The examination before trial testimony of Correction Officer
Christopher James was received into evidence (Ex. 28) and the log book entry made by James on May 19, 1999 was also received into evidence (Ex. 20). The log book entry stated: "10:17 AM Inmate Patterson, D. #95A4145, P-49, injured his leg playing basketball. He was taken to ER. Called ER and spoke to Nurse Abdullah" (Ex. 20). According to James' EBT testimony, he never saw claimant playing basketball; rather, James made the log entry based upon information received from Correction Officer Mikolajczyk (Ex. 28, pp 17-18).[2]
Phillip Williams testified that he had been employed as a physician's assistant at Sing Sing since 1975. He treated
claimant at approximately 11:00 a.m. in the x-ray department on the day of his injury. As part of his practice of documenting a patient's complaints and history, Williams noted on claimant's Ambulatory Health Record (AHR) that claimant claimed that he had slipped on a wet floor (Ex. 37, pp. 1, 2). Williams explained that, as part of the subjective evaluation, he discusses with the patient how the accident occurred. Claimant had a low platelet count and a major hematoma on his leg.
Hadiyah Abdullah testified that on May 19, 1999, she was employed as a registered nurse in the emergency room at Sing Sing.[3]
It was her practice to ask a patient what happened and to record the answer in an Inmate Injury Report. The report she prepared for claimant noted "[f]ell while playing basketball" (Ex. K). Abdullah further testified that she would not have made that notation if claimant had said that he slipped on water. Abdullah was certain that she received the information from claimant rather than anyone else. Abdullah testified that if a correction officer relayed the information, then Abdullah would always document that fact. Abdullah explained that claimant did not sign the report because he was in excruciating pain.
Dr. Daryl Graves testified that he treated
claimant in the St. Agnes emergency room and completed an Emergency Department Record form. After speaking with claimant, Graves wrote in the History of Present Illness section that claimant was "[i]njured at B-ball game *** Apparently, he fell after being pushed" (Ex. 34, p. 46). Graves explained that he makes his own inquiry as to the cause of an injury regardless of what has been recorded by EMT personnel on the Prehospital Care Report or any nurse's notes on the Triage-Assessment-Treatment form. Graves relies on a patient's statement unless the person is in extremis, a factor that he would usually indicate.[4]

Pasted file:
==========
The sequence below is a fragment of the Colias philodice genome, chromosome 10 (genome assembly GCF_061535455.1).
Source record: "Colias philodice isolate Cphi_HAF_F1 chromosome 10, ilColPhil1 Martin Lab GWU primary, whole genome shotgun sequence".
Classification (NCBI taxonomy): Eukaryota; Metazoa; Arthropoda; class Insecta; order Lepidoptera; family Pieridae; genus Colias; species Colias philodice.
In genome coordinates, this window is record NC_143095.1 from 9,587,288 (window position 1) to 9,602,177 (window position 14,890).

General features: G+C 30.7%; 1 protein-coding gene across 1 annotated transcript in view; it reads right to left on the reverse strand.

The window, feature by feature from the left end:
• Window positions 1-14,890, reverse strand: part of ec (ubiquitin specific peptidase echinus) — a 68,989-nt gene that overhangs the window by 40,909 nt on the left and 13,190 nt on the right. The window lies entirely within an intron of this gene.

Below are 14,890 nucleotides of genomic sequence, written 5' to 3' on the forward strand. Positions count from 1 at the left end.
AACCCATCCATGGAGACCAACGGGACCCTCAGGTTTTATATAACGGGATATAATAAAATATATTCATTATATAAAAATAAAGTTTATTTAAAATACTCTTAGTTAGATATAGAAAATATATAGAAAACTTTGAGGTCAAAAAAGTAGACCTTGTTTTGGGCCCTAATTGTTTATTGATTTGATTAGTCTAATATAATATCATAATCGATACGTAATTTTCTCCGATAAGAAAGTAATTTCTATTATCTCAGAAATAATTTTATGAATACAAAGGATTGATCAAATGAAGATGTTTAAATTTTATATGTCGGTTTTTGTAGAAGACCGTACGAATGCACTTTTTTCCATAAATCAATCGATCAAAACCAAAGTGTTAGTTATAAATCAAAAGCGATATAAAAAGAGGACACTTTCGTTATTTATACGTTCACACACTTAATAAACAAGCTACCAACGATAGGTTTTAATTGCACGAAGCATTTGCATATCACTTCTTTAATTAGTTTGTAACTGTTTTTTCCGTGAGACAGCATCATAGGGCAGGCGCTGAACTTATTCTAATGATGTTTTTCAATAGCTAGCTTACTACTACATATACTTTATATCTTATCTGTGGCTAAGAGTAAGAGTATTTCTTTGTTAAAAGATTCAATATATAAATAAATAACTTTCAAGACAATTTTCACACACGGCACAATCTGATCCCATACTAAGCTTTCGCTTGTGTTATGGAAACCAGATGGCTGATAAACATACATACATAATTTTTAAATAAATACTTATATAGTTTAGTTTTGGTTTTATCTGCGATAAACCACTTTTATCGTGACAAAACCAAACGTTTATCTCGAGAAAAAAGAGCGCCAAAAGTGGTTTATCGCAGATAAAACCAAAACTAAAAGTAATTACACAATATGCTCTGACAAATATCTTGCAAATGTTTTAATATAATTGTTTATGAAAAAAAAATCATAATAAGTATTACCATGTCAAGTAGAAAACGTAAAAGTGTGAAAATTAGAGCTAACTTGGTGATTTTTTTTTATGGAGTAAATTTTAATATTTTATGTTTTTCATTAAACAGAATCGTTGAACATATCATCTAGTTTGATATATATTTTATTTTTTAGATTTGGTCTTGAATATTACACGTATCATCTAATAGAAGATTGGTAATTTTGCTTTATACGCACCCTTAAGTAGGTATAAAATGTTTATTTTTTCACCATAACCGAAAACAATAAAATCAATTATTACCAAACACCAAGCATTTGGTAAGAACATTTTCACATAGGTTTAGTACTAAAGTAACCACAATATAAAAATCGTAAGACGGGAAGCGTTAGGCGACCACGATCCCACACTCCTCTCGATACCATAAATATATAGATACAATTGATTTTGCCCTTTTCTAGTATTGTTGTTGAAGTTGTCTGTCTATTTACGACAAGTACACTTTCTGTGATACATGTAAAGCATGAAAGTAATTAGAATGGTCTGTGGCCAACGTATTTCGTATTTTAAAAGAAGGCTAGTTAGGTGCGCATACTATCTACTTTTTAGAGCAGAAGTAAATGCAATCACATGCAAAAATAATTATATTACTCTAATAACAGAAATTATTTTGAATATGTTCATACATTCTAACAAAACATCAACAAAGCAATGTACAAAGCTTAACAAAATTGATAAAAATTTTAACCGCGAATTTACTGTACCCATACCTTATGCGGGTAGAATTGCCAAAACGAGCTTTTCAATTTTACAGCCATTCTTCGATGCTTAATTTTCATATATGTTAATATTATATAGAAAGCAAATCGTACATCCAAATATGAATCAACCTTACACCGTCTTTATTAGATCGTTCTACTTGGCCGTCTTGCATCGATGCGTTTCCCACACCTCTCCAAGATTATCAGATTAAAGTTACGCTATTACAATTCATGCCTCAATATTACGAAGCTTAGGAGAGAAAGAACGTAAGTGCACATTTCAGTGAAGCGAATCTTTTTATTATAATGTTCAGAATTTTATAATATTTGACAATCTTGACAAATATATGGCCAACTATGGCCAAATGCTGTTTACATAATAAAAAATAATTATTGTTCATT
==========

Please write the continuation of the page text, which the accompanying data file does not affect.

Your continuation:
Correction Officer Paul Dawkins testified that on May 19, 1999, he was assigned to transport
claimant to St. Agnes Hospital. In preparation for the trip, Dawkins took two Polaroid photographs of claimant at Sing Sing. Dawkins had a particular recollection of the incident because claimant was unable to stand and it was the first time that Dawkins ever photographed someone lying down.[5] Dawkins recalled that he was standing next to claimant's bed at St. Agnes when claimant stated that he was walking across the gym floor during a basketball game when he was knocked down. Dawkins also heard claimant tell the x-ray technician and the doctor that he (claimant ) was knocked down while crossing the court.
Robert DeCrenza, a physical education teacher at Sing Sing, testified at his examination before trial that from January 1, 1999 to the date of the accident, he was in the A block gym approximately 40 times. On occasion, he observed water on the floor which entered under the exit doorway. He identified the source of the water as rain or melted snow (Ex. 26, pp. 23-25).

Louis Marcano testified that he has been employed as a recreation programmer at Sing Sing for 20 years. Since 1986, he has worked in the A block gym and was responsible for many entries in the A block gym logbook for the three years prior to
claimant's accident (Ex. 50). According to Marcano, since the early 1990's, there has been a problem with leaks from the roof, window and south exit door. Marcano testified that he submitted "about three" maintenance forms regarding leaks in the A block gymnasium (T:32, April 3, 2003).[6] Marcano testified that he keeps a carbon of the form as proof of whether the work was performed or not (T:31, April 3, 2003).[7] On cross-examination, Marcano testified that he was not sure if the work orders were put in prior to the date of claimant's accident (T:43, April 3, 2003). However, he stated that he did place one order on January 25, 1999 (T:43-44, April 3, 2003). Exhibits 48 and 49 indicate that a search was done for any reports requesting repairs or maintenance regarding leaks in A block gym and none were found.
On May 19, 1999, Marcano reported for work at approximately 1:00 p.m. and went to the A block gym. When he entered, he observed inmate workers completing the job of mopping the floor. He did not know when they had started the activity. In the logbook for that day, Marcano wrote "No [basketball] game due to wet floor *** Gym crowded (as usual). Gym Floor flooded" (Ex. 19). Marcano did not know the condition of the floor at 10:00 a.m., prior to